What you need to know about railway agreements

The Biden administration narrowly averted an infrastructure disaster on Thursday by striking a tentative contract agreement between railroads and their workers, keeping the nation’s rail system intact.

The breakthrough comes after years of contentious negotiations and before nearly 125,000 rail workers are set to strike as soon as Friday. Workers will now choose whether to ratify the contract.

Here are five things to know about rail deals:

Unions secure hard-fought concessions

The agreement aims to address rail workers’ concerns about unsafe working conditions and barriers to taking time off, the two largest railroad unions said Thursday.

The contract would allow workers to take time off for doctor’s appointments or other scheduled events without being penalized under the railroad’s attendance policy, a key point in the negotiations. Workers complain that they often face roadblocks to taking unpaid time off for whatever reason.

It will mandate two-person crews, another victory for workers who have warned of the dangerous consequences of forcing workers to operate solo trains.

The deal also puts a new cap on workers’ health care costs, the union said.

“We are listening when our members say that the final agreement will require improvements in quality of life and economic benefits,” the Brotherhood of Locomotive Engineers and Trainmen and the SMART Transportation Division said in a statement.

Workers will receive 24 percent raises over five years, back pay and cash bonuses. The terms are largely unchanged from recommendations issued by a White House-appointed panel last month.

The contract dispute has not been resolved

Railroad workers will soon vote on a tentative deal, and if one of the unions rejects it, the nation will once again brace for a railroad strike.

Workers have largely opposed the presidential council’s contract recommendations, which ignore their demands for better quality of life and working conditions.

A recent survey from the SMART Transportation Division found that 78 percent of unionized railroad workers would reject the contract. Another survey from the grassroots group Railroad Workers United found that 9 in 10 railroad workers oppose it.

The International Association of Machinists and Aerospace Workers said Wednesday that 4,900 railroad workers voted to reject a union contract appointed by the Biden administration. This delayed the strike until September 29 to allow more time for negotiations.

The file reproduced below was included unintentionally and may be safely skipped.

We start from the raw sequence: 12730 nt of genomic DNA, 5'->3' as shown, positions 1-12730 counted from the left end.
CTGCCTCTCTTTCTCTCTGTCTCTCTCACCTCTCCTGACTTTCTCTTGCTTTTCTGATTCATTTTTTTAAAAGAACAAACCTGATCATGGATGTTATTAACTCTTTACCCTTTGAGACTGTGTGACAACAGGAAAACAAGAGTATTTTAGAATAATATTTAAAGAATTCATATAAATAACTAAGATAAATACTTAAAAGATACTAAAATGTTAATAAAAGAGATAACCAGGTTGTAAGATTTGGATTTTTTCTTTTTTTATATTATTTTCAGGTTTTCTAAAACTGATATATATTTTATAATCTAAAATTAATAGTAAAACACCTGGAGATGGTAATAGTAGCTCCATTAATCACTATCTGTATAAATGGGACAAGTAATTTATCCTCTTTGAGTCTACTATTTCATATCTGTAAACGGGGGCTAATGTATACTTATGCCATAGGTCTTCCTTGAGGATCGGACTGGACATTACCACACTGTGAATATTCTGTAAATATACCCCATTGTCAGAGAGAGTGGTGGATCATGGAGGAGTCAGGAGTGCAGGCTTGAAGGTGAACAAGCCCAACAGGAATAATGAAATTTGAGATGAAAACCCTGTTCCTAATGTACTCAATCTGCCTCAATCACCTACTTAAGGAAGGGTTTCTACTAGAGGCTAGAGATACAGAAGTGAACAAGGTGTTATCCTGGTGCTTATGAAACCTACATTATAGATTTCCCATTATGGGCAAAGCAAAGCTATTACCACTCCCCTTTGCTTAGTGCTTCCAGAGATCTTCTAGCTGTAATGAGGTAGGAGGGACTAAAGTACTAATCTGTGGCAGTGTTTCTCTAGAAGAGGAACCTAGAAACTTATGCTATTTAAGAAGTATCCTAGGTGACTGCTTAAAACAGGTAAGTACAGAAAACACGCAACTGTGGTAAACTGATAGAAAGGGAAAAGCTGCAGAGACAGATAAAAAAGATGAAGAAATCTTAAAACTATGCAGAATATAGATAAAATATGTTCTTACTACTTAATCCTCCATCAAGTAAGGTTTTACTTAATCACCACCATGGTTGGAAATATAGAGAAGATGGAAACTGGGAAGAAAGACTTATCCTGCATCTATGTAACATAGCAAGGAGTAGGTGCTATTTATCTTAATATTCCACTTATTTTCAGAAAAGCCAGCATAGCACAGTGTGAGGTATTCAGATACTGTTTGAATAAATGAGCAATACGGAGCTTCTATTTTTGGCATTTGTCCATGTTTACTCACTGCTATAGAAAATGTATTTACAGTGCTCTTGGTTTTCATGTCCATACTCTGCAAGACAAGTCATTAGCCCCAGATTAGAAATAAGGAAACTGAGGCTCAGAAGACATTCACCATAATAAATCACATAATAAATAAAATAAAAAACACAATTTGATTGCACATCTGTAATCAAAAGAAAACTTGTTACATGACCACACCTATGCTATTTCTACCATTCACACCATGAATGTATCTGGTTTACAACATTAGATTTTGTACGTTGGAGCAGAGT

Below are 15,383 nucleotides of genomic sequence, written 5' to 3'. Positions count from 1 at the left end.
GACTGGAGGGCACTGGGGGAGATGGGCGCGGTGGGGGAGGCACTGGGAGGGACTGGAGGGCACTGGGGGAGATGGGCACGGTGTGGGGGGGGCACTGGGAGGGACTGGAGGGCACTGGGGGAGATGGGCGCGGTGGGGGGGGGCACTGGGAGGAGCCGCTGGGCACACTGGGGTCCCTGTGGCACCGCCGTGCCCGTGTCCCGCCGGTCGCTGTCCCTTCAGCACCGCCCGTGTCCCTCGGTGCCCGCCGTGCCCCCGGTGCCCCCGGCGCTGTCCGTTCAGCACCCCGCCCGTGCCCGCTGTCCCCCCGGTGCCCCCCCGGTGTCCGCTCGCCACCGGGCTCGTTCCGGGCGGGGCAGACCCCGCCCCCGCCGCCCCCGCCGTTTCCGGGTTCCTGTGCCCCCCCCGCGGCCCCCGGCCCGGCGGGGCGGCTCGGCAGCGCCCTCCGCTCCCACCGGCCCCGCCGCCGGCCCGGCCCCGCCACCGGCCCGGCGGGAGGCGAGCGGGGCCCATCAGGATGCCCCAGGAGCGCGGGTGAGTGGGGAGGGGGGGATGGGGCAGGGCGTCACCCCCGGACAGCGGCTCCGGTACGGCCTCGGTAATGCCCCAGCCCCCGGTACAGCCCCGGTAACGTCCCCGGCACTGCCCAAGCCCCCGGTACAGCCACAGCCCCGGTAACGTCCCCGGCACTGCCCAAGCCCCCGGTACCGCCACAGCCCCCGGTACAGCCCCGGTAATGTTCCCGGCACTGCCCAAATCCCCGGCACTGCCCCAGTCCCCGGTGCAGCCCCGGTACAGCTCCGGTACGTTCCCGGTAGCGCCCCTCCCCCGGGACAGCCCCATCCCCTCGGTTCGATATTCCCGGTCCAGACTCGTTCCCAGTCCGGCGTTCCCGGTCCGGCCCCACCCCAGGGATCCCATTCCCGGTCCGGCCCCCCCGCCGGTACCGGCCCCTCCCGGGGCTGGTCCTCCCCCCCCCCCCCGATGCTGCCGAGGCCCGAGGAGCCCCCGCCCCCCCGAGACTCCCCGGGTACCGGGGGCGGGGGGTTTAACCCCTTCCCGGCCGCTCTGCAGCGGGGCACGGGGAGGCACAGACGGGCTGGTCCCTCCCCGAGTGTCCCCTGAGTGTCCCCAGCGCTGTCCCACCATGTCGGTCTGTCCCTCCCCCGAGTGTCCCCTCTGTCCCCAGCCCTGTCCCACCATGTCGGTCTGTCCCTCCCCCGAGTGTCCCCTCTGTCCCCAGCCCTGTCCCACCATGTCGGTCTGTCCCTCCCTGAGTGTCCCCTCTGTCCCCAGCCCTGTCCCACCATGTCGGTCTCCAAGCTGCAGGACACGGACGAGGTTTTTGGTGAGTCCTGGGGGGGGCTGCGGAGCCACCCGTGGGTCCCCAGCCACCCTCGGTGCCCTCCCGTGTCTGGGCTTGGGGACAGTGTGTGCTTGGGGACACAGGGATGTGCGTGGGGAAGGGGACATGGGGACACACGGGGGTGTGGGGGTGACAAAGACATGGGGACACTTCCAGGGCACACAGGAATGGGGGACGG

It’s unclear whether the revamped contract announced Thursday is enough to win over workers, who are waiting for specific terms of the deal.

A strike would destroy the US economy

A walkout would close the nation’s rail network, which carries nearly a third of all cargo shipments, bringing a large part of the US economy to a halt.

Large quantities of food, clean water, fertilizers, fuel, timber, packaged goods, finished cars and other products will not reach their destination, limiting supply and raising prices.

The closure would also disrupt the supply chain when containers are stacked at the port.

It will cost the economy $2 billion per day, according to estimates from the Association of American Railroads. Another estimate from the Michigan-based Anderson Economic Group found that it would cost consumers much less: $60 million in the first day and $90 million in the second.

Several railroads began restricting shipments of perishable food and fertilizer this week in anticipation of the strike, alarming the U.S. agriculture sector, which has called on lawmakers to end the threat of a strike as soon as possible.

The commuter rail system, which relies on freight train lines, is also preparing for widespread service disruptions.

In response to Thursday’s deal, Amtrak said Thursday that it would restore the long-haul route that was suspended this week.

The Biden administration intervened in the latter effort

Labor Secretary Marty Walsh joined union and railroad negotiators for more than 20 hours straight to help broker a compromise, while President Biden also personally weighed in on the talks.

Biden wants to avoid a major economic disruption before mid-November and the holiday shopping season. For several weeks, the White House urged both parties to compromise for the sake of our nation’s economy, which is still struggling with red-hot inflation.

“This is a good thing for both sides, in my opinion,” Biden said Thursday.

Congress need not act again, for now

Congress this week prepared to step in and use its powers to block the strike, but lawmakers were divided on how to intervene.

GOP senators on Wednesday pushed a bill to force unions to accept the terms outlined by the president’s panel, but Democrats blocked the resolution, saying negotiators had to give up until Friday’s deadline to reach a deal.

Speaker Nancy Pelosi (D-Calif.) said Thursday that Democrats on the House Transportation and Infrastructure Committee are ready with legislation to prevent rail shutdowns if negotiations collapse.

“Thankfully this action may not be necessary,” Pelosi said in a statement.

If workers in one of the railroad unions choose to reject the tentative agreement, the issue could go back before Congress.

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